Greece has made a debt repayment of $495 million to the International Monetary Fund, easing days of uncertainty and bringing relief to investors.
It was a crucial payment that will help Greece move closer to securing a final international bailout package and stay in the eurozone.
Finance ministers of eurozone countries agreed earlier this year to extend Greece's bailout on the condition that the country would present a sound plan of economic reforms.
Athens submitted a number of measures last week to combat tax evasion and fraud. Unemployment in Greece is double that of the rest of the Eurozone countries.
Athens raised $1.24 billion in six-month treasury bills on Wednesday. It announced the sale of another $670 million in three-month bills on Thursday.
Later this month Greece has to make interest payments of about half-a-billion dollars and roll over $2.57 billion in six-and three-month treasury bills.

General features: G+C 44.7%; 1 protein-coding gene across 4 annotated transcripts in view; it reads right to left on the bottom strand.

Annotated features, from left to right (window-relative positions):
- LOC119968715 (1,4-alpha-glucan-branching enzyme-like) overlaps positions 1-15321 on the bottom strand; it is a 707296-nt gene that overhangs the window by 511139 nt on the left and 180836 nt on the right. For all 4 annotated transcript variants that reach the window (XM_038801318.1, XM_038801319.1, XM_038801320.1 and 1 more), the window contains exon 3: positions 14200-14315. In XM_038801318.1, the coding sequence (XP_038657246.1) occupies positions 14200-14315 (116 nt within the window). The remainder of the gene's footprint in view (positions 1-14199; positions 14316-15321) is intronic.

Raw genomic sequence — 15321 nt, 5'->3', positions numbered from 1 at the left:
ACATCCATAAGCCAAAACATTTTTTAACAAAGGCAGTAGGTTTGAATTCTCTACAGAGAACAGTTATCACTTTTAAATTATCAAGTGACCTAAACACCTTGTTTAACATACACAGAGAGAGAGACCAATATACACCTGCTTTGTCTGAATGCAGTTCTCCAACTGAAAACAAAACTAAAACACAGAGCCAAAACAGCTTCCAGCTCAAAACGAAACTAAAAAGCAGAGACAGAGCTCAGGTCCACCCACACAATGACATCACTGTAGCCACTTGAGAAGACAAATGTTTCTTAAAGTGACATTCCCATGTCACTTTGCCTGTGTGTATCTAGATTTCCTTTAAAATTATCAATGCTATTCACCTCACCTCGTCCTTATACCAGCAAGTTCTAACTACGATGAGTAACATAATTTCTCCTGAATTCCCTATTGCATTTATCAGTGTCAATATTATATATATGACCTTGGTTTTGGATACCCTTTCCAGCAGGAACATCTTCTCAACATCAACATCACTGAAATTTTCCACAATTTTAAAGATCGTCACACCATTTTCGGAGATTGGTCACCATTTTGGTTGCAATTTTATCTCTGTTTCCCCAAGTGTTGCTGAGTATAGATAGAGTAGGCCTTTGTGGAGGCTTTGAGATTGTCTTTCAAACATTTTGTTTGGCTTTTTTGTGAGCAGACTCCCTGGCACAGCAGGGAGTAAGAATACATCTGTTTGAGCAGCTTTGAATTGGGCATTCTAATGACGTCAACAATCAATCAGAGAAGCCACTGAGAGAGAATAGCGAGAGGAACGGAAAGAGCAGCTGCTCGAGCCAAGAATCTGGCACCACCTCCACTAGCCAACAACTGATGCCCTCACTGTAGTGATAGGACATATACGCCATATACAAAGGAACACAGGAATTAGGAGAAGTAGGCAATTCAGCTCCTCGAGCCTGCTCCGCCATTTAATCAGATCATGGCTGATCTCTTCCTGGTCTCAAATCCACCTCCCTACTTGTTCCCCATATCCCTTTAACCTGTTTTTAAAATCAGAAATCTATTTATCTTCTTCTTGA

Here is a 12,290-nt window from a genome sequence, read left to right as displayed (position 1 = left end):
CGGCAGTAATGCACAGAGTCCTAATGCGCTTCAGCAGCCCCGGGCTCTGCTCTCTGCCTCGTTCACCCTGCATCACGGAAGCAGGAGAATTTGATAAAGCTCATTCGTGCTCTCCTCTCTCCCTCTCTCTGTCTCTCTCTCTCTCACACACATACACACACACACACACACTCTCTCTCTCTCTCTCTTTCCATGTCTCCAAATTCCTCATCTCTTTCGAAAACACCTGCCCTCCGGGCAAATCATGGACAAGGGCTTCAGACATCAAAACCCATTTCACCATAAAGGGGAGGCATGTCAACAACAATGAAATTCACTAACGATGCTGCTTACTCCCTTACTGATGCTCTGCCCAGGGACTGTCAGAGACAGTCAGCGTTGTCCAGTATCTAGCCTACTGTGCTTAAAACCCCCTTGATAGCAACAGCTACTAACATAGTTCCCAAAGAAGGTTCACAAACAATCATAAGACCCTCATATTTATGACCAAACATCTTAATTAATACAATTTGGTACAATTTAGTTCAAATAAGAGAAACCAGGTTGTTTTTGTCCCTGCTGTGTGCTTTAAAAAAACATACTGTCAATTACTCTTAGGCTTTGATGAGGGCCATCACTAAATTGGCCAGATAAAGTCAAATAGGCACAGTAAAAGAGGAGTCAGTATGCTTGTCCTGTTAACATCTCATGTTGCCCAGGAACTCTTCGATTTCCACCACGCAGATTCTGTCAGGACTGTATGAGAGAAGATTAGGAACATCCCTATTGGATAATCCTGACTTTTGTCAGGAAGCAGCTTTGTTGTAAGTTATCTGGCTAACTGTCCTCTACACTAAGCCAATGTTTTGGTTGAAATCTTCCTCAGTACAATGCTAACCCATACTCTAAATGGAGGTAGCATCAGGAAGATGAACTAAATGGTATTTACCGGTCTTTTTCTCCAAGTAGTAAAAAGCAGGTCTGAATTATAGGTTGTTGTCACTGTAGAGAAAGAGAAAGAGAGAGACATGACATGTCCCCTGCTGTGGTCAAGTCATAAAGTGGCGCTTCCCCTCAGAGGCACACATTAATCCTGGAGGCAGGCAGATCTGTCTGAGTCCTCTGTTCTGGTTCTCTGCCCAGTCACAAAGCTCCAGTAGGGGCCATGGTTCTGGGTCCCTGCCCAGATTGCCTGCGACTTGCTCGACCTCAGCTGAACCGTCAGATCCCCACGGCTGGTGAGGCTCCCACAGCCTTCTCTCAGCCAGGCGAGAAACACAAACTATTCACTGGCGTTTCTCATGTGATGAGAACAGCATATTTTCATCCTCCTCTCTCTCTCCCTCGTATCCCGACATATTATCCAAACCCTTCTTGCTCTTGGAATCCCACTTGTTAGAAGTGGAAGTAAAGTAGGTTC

Since 2010, the country has received two loan packages from the European Union and the IMF, a total of more than $270 billion, in exchange for austerity measures and sweeping economic reforms.
Meanwhile, on the second day of his visit to Russia, Greek Prime Minister Alexis Tsipras met with Russian Prime Minister Dmitry Medvedev. Earlier, Tsipras held meetings at the Russian parliament and Moscow University of International Relations
Tsipras said Greece could become a mediator to ease strained relations between Moscow and the West over the Russian annexation of Crimea in 2014 and situation in eastern Ukraine.